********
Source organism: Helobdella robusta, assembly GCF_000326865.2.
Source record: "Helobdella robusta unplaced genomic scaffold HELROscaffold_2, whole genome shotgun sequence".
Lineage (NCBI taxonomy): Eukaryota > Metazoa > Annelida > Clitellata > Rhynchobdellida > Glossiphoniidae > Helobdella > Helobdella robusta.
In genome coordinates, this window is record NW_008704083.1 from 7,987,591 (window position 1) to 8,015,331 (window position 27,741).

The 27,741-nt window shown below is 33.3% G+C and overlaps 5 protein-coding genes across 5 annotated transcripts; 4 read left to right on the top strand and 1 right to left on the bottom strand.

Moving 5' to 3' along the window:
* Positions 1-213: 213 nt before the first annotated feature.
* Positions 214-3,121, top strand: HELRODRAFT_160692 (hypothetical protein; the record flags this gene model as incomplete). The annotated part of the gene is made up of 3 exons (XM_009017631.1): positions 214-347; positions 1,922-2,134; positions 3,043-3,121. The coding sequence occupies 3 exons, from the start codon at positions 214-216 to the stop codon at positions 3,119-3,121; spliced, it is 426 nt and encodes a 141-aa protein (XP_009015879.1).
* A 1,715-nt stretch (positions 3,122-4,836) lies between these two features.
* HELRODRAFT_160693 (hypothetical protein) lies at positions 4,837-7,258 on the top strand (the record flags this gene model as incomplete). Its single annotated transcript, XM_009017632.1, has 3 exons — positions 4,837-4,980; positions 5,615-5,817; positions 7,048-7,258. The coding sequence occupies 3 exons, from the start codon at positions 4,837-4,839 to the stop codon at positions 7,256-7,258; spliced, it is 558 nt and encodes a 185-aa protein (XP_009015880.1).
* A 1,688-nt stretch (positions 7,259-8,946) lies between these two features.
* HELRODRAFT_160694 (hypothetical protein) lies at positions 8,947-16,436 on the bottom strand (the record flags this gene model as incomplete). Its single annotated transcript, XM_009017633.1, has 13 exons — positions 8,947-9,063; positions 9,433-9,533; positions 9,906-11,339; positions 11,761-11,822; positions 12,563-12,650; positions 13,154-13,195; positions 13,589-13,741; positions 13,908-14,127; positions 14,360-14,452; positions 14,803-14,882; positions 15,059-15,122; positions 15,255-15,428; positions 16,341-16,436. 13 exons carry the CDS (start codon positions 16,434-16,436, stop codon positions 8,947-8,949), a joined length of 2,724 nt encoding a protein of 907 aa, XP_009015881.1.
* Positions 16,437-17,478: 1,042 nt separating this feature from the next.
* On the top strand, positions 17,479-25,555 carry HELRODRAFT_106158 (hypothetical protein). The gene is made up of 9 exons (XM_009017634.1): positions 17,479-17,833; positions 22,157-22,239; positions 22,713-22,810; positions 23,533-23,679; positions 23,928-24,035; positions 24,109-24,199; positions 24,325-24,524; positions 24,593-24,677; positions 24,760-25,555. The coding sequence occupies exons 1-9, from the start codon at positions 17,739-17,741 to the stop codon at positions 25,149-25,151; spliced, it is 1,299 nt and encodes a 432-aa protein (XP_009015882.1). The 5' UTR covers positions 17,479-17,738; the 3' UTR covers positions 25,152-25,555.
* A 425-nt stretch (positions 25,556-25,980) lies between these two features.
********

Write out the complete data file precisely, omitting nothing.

Source organism: Helobdella robusta, assembly GCF_000326865.2.
Source record: "Helobdella robusta unplaced genomic scaffold HELROscaffold_2, whole genome shotgun sequence".
Lineage (NCBI taxonomy): Eukaryota > Metazoa > Annelida > Clitellata > Rhynchobdellida > Glossiphoniidae > Helobdella > Helobdella robusta.
In genome coordinates, this window is record NW_008704083.1 from 7,987,591 (window position 1) to 8,015,331 (window position 27,741).

The 27,741-nt window shown below is 33.3% G+C and overlaps 5 protein-coding genes across 5 annotated transcripts; 4 read left to right on the top strand and 1 right to left on the bottom strand.

Moving 5' to 3' along the window:
* Positions 1-213: 213 nt before the first annotated feature.
* Positions 214-3,121, top strand: HELRODRAFT_160692 (hypothetical protein; the record flags this gene model as incomplete). The annotated part of the gene is made up of 3 exons (XM_009017631.1): positions 214-347; positions 1,922-2,134; positions 3,043-3,121. The coding sequence occupies 3 exons, from the start codon at positions 214-216 to the stop codon at positions 3,119-3,121; spliced, it is 426 nt and encodes a 141-aa protein (XP_009015879.1).
* A 1,715-nt stretch (positions 3,122-4,836) lies between these two features.
* HELRODRAFT_160693 (hypothetical protein) lies at positions 4,837-7,258 on the top strand (the record flags this gene model as incomplete). Its single annotated transcript, XM_009017632.1, has 3 exons — positions 4,837-4,980; positions 5,615-5,817; positions 7,048-7,258. The coding sequence occupies 3 exons, from the start codon at positions 4,837-4,839 to the stop codon at positions 7,256-7,258; spliced, it is 558 nt and encodes a 185-aa protein (XP_009015880.1).
* A 1,688-nt stretch (positions 7,259-8,946) lies between these two features.
* HELRODRAFT_160694 (hypothetical protein) lies at positions 8,947-16,436 on the bottom strand (the record flags this gene model as incomplete). Its single annotated transcript, XM_009017633.1, has 13 exons — positions 8,947-9,063; positions 9,433-9,533; positions 9,906-11,339; positions 11,761-11,822; positions 12,563-12,650; positions 13,154-13,195; positions 13,589-13,741; positions 13,908-14,127; positions 14,360-14,452; positions 14,803-14,882; positions 15,059-15,122; positions 15,255-15,428; positions 16,341-16,436. 13 exons carry the CDS (start codon positions 16,434-16,436, stop codon positions 8,947-8,949), a joined length of 2,724 nt encoding a protein of 907 aa, XP_009015881.1.
* Positions 16,437-17,478: 1,042 nt separating this feature from the next.
* On the top strand, positions 17,479-25,555 carry HELRODRAFT_106158 (hypothetical protein). The gene is made up of 9 exons (XM_009017634.1): positions 17,479-17,833; positions 22,157-22,239; positions 22,713-22,810; positions 23,533-23,679; positions 23,928-24,035; positions 24,109-24,199; positions 24,325-24,524; positions 24,593-24,677; positions 24,760-25,555. The coding sequence occupies exons 1-9, from the start codon at positions 17,739-17,741 to the stop codon at positions 25,149-25,151; spliced, it is 1,299 nt and encodes a 432-aa protein (XP_009015882.1). The 5' UTR covers positions 17,479-17,738; the 3' UTR covers positions 25,152-25,555.
* A 425-nt stretch (positions 25,556-25,980) lies between these two features.